Looking ahead to later in 2022, the Federal Trade Commission (FTC) is expected to review and update its “Green Guides“, which “…set forth the Federal Trade Commission’s current views about environmental claims. The guides help marketers [and companies] avoid making environmental marketing claims that are unfair or deceptive….” The updates to the Green Guide could prove to be significant, as the Guide was last updated in 2012, long before issues such as ESG, PFAS and emerging chemicals were at the forefront of corporate, investment world and insurer attention. Updates to the guide, however, could have significant impacts on how companies promote and market their products, and non-compliance with the Green Guide can have significant financial consequences for a company.
FTC Green Guide
The FTC’s Green Guides apply to claims made about the environmental attributes of a product, package or service in connection with the marketing, offering for sale, or sale of such item or service to individuals. The Green Guides make clear that “it is deceptive to misrepresent, directly or by implication, that a product, package, or service offers a general environmental benefit.” The Green Guides also make clear that “unqualified general environmental benefit claims are difficult to interpret and likely convey a wide range of meanings. In many cases, such claims likely convey that the product, package, or service has specific and far-reaching environmental benefits and may convey that the item or service has no negative environmental impact. Because it is highly unlikely that marketers can substantiate all reasonable interpretations of these claims, marketers should not make unqualified general environmental benefit claims.”
It is within this framework that the Green Guides regulate environmentally-related marketing statements made pertaining to non-toxicity, biodegradability, compostability, degradability, ozone-friendliness, carbon offsets, recycled content, and renewable energy, to name a few.
Violating the Green Guides can subject companies to penalties brought under the Federal Trade Commission Act (FTC Act). While the penalties depend on the type of violation and the section of the FTC Act under which enforcement action is brought, companies can be subject to penalties of up to $43,792 per violation. Depending on the extent of the FTC’s interpretation and pursuit of what constitutes a “violation”, these penalties can be substantial.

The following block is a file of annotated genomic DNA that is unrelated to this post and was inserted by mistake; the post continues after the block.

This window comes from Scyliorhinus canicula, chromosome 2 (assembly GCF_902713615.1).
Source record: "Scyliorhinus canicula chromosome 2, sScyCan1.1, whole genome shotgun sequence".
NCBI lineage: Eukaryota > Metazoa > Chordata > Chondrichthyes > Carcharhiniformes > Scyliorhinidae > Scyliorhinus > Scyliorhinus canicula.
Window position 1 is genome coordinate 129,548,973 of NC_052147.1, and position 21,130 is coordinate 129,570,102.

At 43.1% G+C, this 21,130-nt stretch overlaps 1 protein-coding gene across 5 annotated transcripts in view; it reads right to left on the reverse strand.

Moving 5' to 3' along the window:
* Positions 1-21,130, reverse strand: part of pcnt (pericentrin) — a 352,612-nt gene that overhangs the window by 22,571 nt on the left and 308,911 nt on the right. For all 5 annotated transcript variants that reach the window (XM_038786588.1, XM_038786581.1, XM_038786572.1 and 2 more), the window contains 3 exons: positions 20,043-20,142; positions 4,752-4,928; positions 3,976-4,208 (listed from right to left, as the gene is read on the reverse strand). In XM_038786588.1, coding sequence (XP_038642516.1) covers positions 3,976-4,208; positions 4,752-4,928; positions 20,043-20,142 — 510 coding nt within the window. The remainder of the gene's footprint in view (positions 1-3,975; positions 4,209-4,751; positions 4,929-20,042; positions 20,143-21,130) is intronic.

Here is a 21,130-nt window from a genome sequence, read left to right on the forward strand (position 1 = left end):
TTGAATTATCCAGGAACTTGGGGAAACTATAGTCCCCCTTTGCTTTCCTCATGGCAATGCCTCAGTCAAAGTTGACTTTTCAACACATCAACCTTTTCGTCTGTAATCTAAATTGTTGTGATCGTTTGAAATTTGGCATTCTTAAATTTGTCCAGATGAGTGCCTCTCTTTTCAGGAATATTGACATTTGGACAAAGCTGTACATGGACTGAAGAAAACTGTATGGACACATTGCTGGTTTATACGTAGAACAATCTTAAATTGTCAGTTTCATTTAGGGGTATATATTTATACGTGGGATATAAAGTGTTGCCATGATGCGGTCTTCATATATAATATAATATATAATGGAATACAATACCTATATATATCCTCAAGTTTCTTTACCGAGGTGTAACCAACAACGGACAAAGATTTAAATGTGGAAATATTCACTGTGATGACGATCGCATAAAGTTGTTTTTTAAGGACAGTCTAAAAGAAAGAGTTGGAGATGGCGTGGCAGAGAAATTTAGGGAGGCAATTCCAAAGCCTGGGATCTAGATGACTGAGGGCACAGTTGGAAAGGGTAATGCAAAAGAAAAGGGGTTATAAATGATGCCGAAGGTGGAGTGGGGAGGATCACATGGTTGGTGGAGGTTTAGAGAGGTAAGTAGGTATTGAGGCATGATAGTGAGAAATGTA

Green Guides Impacts On ESG, PFAS and Emerging Chemicals
Given the broad range of environmentally-related issues that the FTC regulates under the Green Guides currently, it should be of little surprise to companies of all types that the FTC can and likely will use the Green Guides regulations to pursue violations that companies make in an attempt to present themselves as ESG-friendly. This, coupled with our prediction that the Securities and Exchange Commission (SEC) will step up investigation and enforcement action in 2022 related to ESG, adds another complex layer of ESG risk to companies and investment firms trying to market themselves to consumers and investors as ESG-friendly.
PFAS is an issue that may be the subject of the FTC’s enforcement action under the Green Guides. Specifically, the Green Guides state that “a non-toxic claim likely conveys that a product, package, or service is non-toxic both for humans and for the environment generally. Therefore, marketers making non-toxic claims should have competent and reliable scientific evidence that the product, package, or service is non-toxic for humans and for the environment or should clearly and prominently qualify their claims to avoid deception.” As PFAS issues steadily climb to the forefront of consumers’ minds as a consumer good ingredient of concern, companies have already begun to market their products as “non-toxic” perhaps not realizing that the products contain PFAS. Or, companies often market products as “PFAS free” (a broad statement that could lead a consumer to conclude that the product contains none of the over 7,000 PFAS chemicals) when the intent is to perhaps only convey that the product is free, for example, of one of the two legacy PFAS of concern – PFOA and PFOS. Nevertheless, despite corporate good intentions, companies may face FTC enforcement action over these statements given growing scientific studies and EPA statements that certain PFAS pose risks to human health and the environment. Overly broad ESG-friendly statements related to PFAS could therefore be interpreted as deceptive to consumers and subject to enforcement action by the FTC. In fact, such statements related to “environmentally friendly” products have already been the subject of significant lawsuits against cosmetics industry companies for allegations of greenwashing PFAS statements.
While there are numerous avenues to examine to ensure that ESG principles are being upheld and accurately conveyed to the public, the underlying compliance program for minimizing greenwashing allegation risks is absolutely critical for all players putting forth ESG-related statements. These compliance checks should not merely be one-time pre-issuance programs; rather, they should be ongoing and constant to ensure that with ever-evolving corporate practices, a focused interest by the SEC on ESG, a possible interest by the FTC in pursuing violations under the Green Guides, and increasing attention by the legal world on greenwashing claims, all statement put forth are truly “ESG friendly” and not misleading in any way. ESG, PFAS and emerging chemicals will certainly be at the forefront of legal, regulatory and legislative action – so, too, should they be at the forefront of corporate compliance considerations.